Training and Philosophy
About the Trainer
Dogs are simple creatures that need only a few things to be happy and healthy. They need regular exercise, discipline, and affection from a strong but calm pack leader. They also need rules, boundaries, and limitations guiding all their behaviors in your home. Just like children, dogs need restrictions on their actions in order to be a well-balanced member of the family.
Dogs are animals, not human beings. They have instincts that they follow and trust. Every dog pack has a leader, known as the alpha animal, which leads the other members of the pack. The alpha is the one who makes decisions for the entire pack. All the other members of the pack form a hierarchy of dominance and submission where everyone has a place.
In your home, you and your family become your dog's pack, as do any other animals you may have. It is your responsibility to establish yourself and your family in the alpha position. If you fail to do this, your dog will do it as a natural behavior because to him/her there must be a leader at all times. Many people assume that they are automatically in charge just because humans are superior to animals. Not true, leadership is a learned behavior and it’s up to you to teach your dog the difference.
Our training philosophy is to teach the dog from an instinctual basis. Meaning we use how the dog naturally and normally interacts (instinctually) with his environment and other animals he encounters to teach him what behavior is expected from him. Our methods are varied and completely customized to each dog. We use multiple types of techniques, tools, and teachings to motivate the dog to succeed and excel. There is no one way of training a dog; a good trainer uses what works for each dog in order to get the instinctual best from that dog. It may be treats, squeaky toys, corrections, high-pitched tones, training collars, different energy, pack leadership, etc. However, no matter what is used a calm balanced leader will always be instinctually respected and followed. So the true key to motivating your dog is to lead clearly and consistently.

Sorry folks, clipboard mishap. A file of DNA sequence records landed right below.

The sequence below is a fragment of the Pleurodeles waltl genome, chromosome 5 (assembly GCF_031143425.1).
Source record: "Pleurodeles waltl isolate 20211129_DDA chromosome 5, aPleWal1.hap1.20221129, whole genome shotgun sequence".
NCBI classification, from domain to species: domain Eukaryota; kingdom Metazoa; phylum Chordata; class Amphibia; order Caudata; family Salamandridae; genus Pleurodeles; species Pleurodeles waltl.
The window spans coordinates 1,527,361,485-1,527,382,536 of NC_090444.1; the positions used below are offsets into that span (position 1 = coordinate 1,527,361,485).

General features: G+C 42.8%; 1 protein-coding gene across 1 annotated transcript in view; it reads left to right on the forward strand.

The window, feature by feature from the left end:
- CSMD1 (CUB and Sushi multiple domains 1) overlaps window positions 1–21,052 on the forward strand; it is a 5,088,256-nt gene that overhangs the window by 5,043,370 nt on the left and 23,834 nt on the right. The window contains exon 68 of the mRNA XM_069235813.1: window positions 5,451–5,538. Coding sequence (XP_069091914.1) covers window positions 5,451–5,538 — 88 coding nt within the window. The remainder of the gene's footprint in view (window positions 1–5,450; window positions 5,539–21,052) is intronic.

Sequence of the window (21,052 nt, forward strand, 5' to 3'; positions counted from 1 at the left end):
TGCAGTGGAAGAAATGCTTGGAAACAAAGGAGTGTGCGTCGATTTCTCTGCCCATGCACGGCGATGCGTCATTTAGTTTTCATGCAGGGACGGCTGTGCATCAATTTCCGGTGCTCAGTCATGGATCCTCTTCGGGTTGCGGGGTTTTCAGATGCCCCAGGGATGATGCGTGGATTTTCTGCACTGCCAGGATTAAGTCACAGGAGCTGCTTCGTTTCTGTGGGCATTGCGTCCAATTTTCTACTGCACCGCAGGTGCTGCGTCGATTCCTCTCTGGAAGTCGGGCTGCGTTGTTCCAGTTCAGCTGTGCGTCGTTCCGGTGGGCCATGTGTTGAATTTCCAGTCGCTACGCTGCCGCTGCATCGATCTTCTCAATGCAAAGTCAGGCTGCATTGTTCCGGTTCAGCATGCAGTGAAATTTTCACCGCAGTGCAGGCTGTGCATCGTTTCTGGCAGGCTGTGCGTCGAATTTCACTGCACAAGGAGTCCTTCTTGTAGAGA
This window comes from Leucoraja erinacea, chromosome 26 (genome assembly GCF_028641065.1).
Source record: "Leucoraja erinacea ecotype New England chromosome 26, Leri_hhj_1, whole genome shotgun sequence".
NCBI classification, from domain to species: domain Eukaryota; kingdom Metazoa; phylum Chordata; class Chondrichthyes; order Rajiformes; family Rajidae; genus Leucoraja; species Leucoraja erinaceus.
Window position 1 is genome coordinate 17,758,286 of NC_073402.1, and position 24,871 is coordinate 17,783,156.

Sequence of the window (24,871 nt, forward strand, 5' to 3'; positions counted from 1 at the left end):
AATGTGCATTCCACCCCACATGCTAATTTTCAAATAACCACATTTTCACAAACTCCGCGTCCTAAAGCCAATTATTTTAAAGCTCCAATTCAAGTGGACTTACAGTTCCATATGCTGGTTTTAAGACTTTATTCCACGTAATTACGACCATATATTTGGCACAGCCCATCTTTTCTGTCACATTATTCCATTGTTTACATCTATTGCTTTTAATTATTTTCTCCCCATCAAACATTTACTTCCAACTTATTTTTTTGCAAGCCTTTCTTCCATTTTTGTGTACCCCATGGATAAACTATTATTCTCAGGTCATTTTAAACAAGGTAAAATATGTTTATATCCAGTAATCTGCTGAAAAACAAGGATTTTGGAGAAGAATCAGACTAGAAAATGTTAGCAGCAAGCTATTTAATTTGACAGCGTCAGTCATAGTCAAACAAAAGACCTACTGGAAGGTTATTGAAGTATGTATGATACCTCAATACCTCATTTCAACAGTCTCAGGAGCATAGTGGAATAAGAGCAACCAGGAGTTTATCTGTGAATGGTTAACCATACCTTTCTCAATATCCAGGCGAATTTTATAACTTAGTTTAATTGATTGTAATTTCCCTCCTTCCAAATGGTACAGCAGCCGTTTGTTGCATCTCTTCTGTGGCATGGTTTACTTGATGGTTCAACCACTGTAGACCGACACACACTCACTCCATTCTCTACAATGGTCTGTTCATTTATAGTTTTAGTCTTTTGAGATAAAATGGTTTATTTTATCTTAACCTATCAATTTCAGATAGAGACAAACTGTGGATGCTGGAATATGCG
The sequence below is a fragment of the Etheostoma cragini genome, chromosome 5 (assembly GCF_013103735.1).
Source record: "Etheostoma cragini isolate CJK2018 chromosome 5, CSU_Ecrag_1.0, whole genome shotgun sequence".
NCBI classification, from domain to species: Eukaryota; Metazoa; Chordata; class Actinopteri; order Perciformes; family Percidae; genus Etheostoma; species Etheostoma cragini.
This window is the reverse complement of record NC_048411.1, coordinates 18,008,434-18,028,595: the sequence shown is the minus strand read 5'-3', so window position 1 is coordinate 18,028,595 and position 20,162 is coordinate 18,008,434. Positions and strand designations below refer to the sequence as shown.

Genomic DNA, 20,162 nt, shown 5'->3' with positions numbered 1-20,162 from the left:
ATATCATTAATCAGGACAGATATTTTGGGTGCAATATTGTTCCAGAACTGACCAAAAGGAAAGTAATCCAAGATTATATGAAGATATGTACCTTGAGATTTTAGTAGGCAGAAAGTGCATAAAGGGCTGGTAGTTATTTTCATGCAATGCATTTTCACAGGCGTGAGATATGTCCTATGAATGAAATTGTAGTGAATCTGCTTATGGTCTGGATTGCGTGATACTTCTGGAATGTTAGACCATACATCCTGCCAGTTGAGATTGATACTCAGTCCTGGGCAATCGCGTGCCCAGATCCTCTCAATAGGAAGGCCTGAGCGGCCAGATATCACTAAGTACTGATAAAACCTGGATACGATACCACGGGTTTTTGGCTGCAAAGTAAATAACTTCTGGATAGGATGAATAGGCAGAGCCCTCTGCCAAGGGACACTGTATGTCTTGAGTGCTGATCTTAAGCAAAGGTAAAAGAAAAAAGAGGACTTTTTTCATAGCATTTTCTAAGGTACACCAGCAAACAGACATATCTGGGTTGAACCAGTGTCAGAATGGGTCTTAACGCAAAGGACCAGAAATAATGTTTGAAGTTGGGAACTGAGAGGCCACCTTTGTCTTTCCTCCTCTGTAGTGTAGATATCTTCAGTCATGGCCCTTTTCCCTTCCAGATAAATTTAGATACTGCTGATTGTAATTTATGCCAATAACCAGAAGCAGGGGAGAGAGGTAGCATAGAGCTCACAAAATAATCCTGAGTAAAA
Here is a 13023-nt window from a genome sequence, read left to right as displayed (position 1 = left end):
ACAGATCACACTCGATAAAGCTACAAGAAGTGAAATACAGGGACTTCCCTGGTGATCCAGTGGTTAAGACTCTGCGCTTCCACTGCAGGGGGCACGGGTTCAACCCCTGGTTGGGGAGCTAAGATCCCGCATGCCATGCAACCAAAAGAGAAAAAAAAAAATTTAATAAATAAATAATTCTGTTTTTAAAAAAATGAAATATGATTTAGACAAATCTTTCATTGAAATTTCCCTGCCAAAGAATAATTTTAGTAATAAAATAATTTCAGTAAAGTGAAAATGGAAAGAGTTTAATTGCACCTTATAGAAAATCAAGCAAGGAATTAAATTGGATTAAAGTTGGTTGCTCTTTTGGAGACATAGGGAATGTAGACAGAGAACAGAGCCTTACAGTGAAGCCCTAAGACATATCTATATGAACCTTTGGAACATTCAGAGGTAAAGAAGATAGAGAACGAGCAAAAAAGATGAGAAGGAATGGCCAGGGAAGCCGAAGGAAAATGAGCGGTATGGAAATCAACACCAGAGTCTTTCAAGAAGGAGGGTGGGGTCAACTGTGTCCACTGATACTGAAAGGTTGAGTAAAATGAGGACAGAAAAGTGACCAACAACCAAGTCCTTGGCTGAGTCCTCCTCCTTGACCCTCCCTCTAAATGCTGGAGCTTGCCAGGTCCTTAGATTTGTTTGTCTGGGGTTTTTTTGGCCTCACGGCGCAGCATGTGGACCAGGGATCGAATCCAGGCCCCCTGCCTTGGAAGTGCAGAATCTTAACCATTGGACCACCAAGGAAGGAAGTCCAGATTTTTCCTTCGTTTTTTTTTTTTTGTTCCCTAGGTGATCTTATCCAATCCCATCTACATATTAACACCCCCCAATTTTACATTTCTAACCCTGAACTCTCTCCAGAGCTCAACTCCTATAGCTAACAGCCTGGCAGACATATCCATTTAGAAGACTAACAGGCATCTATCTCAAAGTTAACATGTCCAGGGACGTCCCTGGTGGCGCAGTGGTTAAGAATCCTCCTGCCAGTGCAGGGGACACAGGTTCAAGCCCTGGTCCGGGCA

Therefore, we teach the owners how to be good pack leaders, read body language, understand energy, and how to motivate their dogs. We first teach the owners the knowledge they need to be successful trainers of their dogs, then we work with them to put that knowledge into practice by providing hands-on help and instruction. By teaching our classes this way, we help owners to create lasting relationships with their dogs that are balanced and healthy. And owners leave our classes with a tool box of skills and knowledge that they can take forward into the continuing education and training of their dog.
DOMINION DOG TRAINING
Stacey Shamburger - Owner/Trainer
Stacey has 15 years of dog training experience with an emphasis on formal obedience training. She has a life-long love of dogs and a passion to ensure all family dogs are well-balanced companions for their families. Her experience includes being a trainer with Capitol Dog Training Club – Silver Spring, Md. Stacey became involved with this obedience club for her Rottweiler, Kita. Stacey was involved at various levels at the club ranging from training assistance during classes, administrative duties, as well as, obedience trial duties. Stacey became further involved by training basic and advanced basic courses to the public through the club, and competing in obedience trials. Stacey was also involved with Birmingham Obedience Training Club where she taught basic and advanced basic courses to the general public and BOTC members, and continued in competitive obedience and rally. She has completed 2 CDs and 2 RNs and won a variety of awards within the Southeast. She also was the club's Public Relations Director and the Co-Director of Training. Stacey is a Professional member of the International Association of Canine Professionals (IACP), the American Kennel Club's (AKC) Rottweiler Breed Club, and an AKC Canine Good Citizen (CGC) evaluator. Stacey has had the opportunity to meet and learn from Cesar Millan, the "Dog Whisperer".